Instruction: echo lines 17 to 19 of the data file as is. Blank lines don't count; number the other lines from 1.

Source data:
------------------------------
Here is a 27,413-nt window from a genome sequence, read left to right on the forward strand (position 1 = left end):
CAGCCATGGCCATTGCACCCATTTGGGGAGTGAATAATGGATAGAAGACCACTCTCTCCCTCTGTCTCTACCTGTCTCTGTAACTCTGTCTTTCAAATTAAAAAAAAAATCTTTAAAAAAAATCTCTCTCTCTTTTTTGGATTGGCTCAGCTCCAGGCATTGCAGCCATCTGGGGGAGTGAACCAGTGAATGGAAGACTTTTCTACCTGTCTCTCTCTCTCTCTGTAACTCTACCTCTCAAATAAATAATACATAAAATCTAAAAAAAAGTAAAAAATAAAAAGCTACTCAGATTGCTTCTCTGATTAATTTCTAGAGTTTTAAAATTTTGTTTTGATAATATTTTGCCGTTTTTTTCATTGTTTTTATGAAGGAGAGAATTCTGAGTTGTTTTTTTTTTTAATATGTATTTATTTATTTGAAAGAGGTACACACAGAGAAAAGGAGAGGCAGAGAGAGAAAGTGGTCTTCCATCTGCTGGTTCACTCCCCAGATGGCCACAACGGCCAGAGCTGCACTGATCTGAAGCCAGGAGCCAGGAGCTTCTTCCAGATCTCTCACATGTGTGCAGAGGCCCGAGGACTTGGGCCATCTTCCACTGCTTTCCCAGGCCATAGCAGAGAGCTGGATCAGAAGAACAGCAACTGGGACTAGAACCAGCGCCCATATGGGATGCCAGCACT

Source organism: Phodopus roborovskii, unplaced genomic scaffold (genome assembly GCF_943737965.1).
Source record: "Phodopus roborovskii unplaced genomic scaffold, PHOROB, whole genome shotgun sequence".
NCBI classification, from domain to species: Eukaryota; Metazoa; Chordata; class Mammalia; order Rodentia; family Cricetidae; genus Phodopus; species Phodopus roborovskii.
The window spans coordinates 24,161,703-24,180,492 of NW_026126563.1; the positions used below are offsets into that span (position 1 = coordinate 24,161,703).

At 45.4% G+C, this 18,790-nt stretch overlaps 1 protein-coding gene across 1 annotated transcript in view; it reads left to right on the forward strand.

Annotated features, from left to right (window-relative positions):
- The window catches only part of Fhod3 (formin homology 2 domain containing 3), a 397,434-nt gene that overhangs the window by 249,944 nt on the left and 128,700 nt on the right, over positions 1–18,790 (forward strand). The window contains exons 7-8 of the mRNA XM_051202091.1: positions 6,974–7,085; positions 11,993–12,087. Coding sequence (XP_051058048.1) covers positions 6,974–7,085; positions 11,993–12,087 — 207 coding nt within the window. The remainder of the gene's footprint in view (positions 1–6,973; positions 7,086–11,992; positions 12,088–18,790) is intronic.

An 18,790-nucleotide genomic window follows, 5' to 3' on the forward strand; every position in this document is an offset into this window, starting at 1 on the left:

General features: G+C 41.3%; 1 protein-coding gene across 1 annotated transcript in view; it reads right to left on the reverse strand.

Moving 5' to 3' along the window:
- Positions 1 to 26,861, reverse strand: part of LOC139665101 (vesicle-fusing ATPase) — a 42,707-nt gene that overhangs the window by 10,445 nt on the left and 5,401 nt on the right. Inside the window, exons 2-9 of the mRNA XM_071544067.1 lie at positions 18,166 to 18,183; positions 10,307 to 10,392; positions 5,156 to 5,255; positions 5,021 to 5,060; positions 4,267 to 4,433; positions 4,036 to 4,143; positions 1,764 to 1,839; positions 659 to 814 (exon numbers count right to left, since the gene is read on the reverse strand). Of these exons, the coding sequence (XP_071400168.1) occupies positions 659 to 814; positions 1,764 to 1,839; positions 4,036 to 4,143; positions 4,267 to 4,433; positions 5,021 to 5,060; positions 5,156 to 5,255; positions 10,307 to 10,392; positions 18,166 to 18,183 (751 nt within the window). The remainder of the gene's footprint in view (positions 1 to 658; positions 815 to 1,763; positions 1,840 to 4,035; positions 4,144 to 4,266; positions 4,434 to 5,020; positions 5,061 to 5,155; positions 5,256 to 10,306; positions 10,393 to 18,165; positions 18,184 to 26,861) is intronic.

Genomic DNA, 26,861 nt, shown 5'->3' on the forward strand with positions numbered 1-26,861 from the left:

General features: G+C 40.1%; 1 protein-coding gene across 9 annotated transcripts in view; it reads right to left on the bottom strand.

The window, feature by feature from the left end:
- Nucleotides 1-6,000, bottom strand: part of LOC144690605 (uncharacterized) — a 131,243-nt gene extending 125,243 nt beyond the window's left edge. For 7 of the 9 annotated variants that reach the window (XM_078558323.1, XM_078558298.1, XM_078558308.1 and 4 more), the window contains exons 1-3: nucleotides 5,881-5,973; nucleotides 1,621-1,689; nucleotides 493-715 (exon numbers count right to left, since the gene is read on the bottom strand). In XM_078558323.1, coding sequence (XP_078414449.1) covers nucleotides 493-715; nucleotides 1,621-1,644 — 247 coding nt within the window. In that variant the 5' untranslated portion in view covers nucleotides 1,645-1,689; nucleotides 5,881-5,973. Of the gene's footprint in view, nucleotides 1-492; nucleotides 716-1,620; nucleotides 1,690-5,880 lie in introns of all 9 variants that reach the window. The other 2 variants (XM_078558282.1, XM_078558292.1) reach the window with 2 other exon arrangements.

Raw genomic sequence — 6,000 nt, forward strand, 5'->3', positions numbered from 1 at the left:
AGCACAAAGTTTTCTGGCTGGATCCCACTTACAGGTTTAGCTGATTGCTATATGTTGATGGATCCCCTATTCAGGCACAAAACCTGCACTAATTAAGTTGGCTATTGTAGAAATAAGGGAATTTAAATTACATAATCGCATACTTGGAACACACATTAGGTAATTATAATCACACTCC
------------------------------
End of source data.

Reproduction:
- Nucleotides 1-6,000, bottom strand: part of LOC144690605 (uncharacterized) — a 131,243-nt gene extending 125,243 nt beyond the window's left edge. For 7 of the 9 annotated variants that reach the window (XM_078558323.1, XM_078558298.1, XM_078558308.1 and 4 more), the window contains exons 1-3: nucleotides 5,881-5,973; nucleotides 1,621-1,689; nucleotides 493-715 (exon numbers count right to left, since the gene is read on the bottom strand). In XM_078558323.1, coding sequence (XP_078414449.1) covers nucleotides 493-715; nucleotides 1,621-1,644 — 247 coding nt within the window. In that variant the 5' untranslated portion in view covers nucleotides 1,645-1,689; nucleotides 5,881-5,973. Of the gene's footprint in view, nucleotides 1-492; nucleotides 716-1,620; nucleotides 1,690-5,880 lie in introns of all 9 variants that reach the window. The other 2 variants (XM_078558282.1, XM_078558292.1) reach the window with 2 other exon arrangements.

Raw genomic sequence — 6,000 nt, forward strand, 5'->3', positions numbered from 1 at the left:
AGCACAAAGTTTTCTGGCTGGATCCCACTTACAGGTTTAGCTGATTGCTATATGTTGATGGATCCCCTATTCAGGCACAAAACCTGCACTAATTAAGTTGGCTATTGTAGAAATAAGGGAATTTAAATTACATAATCGCATACTTGGAACACACATTAGGTAATTATAATCACACTCC